Kristian Robinson's baseball epiphany didn't happen after a home run or a great defensive play in the outfield. Instead, it took place off the field during a tournament in Florida. The 18-year-old outfielder describes it as "a funny story," one that took place when one of his coaches called an
Kristian Robinson's baseball epiphany didn't happen after a home run or a great defensive play in the outfield. Instead, it took place off the field during a tournament in Florida. The 18-year-old outfielder describes it as "a funny story," one that took place when one of his coaches called an impromptu meeting in a bathroom.
"He was talking to us about the tournament," Robinson recalled, "and he looked at me and said, 'You, the sky's the limit with you. You have a lot of potential,' and it hit me."
Robinson, a native of the Bahamas who signed a $2.5 million international free agent contract in 2017 with the D-backs, has already worked his way through the Pioneer League and is off to a fast start with short-season Hillsboro in the Northwest League.
He's the No. 5 prospect in the D-backs system, and even with all the success he's had early on, he stays true to himself and lets his work guide him. He's thankful for the experiences baseball has given him, and he's out looking for more.
He said playing in front of nearly 5,000 raucous fans during the Hops' home opener June 21 was one of those new experiences.
"I was like, 'Wow.' It was definitely different than what I'm used to," Robinson said.
In 10 games, he's hitting .359 with an OPS of .906. He drove in a game-high three runs in Monday's 13-4 win over the Vancouver Canadians, the Blue Jays' short-season affiliate.
At five years old, Robinson started baseball in Nassau, the capital of the Bahamas. He said his father signed up, and it turned out he was a natural. Coaches wanted to move him up levels because of his ability, but Kristian's father balked at the idea and wanted to keep him regimented in the program. In a world where that's almost unthinkable, it seems to have worked well in this case.
Another bat-and-ball game, cricket, is the national sport of the Bahamas, and he said he played a lot of baseball on cricket grounds growing up. He has always been a baseball player, though, and didn't really pick up his nation's official sport.
"I never really understood what it was about," Robinson said, "but it looked pretty fun."
Instead, Robinson stayed the course and eventually played for the MAXD Sports Academy in his native Nassau. There he said days were split between academics and athletics -- the morning was spent studying, and the afternoon was on the field. He said it made for long days, but once he had that seemingly odd interaction with his coach in a Florida stadium bathroom, he knew baseball was for him.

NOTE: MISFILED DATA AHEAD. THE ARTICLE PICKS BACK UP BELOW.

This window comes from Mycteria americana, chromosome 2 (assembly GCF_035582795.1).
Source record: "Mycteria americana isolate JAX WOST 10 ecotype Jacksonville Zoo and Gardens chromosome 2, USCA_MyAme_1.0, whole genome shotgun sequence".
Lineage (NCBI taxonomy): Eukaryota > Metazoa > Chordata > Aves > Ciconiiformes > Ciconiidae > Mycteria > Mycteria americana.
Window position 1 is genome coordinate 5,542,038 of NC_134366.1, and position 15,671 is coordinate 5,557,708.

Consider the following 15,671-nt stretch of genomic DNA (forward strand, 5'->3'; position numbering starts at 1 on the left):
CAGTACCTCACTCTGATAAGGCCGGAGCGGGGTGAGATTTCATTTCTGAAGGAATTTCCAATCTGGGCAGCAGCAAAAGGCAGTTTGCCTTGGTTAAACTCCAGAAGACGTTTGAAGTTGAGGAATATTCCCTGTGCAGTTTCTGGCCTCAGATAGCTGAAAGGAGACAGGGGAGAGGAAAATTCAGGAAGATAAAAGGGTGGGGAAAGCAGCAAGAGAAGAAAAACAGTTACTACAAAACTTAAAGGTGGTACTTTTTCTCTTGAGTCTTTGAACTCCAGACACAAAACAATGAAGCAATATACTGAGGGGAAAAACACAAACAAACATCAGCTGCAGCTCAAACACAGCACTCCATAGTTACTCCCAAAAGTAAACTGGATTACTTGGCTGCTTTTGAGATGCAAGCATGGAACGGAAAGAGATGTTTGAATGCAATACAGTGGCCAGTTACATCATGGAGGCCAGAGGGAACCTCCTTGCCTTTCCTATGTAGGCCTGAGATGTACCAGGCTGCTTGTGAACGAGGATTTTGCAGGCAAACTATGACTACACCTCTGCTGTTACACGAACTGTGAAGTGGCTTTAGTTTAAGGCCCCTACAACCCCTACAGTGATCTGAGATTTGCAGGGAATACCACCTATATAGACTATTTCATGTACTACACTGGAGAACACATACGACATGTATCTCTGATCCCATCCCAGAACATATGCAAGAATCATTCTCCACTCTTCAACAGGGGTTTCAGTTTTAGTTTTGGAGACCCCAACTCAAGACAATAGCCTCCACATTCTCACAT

He also tries his best to promote baseball on the islands, and he said he went back to his former youth league and threw out the first pitch at their opening ceremonies. He talks to kids about his life playing professional baseball, but mostly just ends up fielding the typical questions youngsters have, and he loves it.
"I try to do my best at giving advice when it's wanted," Robinson said. "Sometimes the questions make me think, 'Oh, I never thought of it that way.'"
There are a few Bahamians working their way through the Minors, and another one is also in the D-backs system. Jazz Chisholm, the top D-backs prospect, plays for Double-A Jackson. Robinson said he takes great pride in where he's from, and said he's happy people are noticing the rise of Bahamian ballplayers.
"My host family and I were talking about that one night," he said. "It's a sign of respect. What are the chances of people talking about a Bahamian baseball player? It's very rare for a Bahamian to play baseball in the States, and I appreciate that."
In briefSpokane starts hot:
The Spokane Indians, a Rangers affiliate, has been red-hot to start the first half. They lead the entire NWL at 9-2, and through Monday's play, they were the only team left undefeated at home at 4-0. They also just got a boost in their pitching staff as six of the Rangers' Draft picks, including third-rounder Justin Slaten
, were assigned to the club Monday.Labour flexing early on
: Salem-Keizer's Franklin Labour
has homered five times in 44 at-bats to lead the league through June 24. He's also the league leader in total bases (31) and OPS (1.072). He hit a dinger in three consecutive games to start the season, and he's hitting .429 against left-handed pitching.
Billy Gates is a contributor to MiLB.com.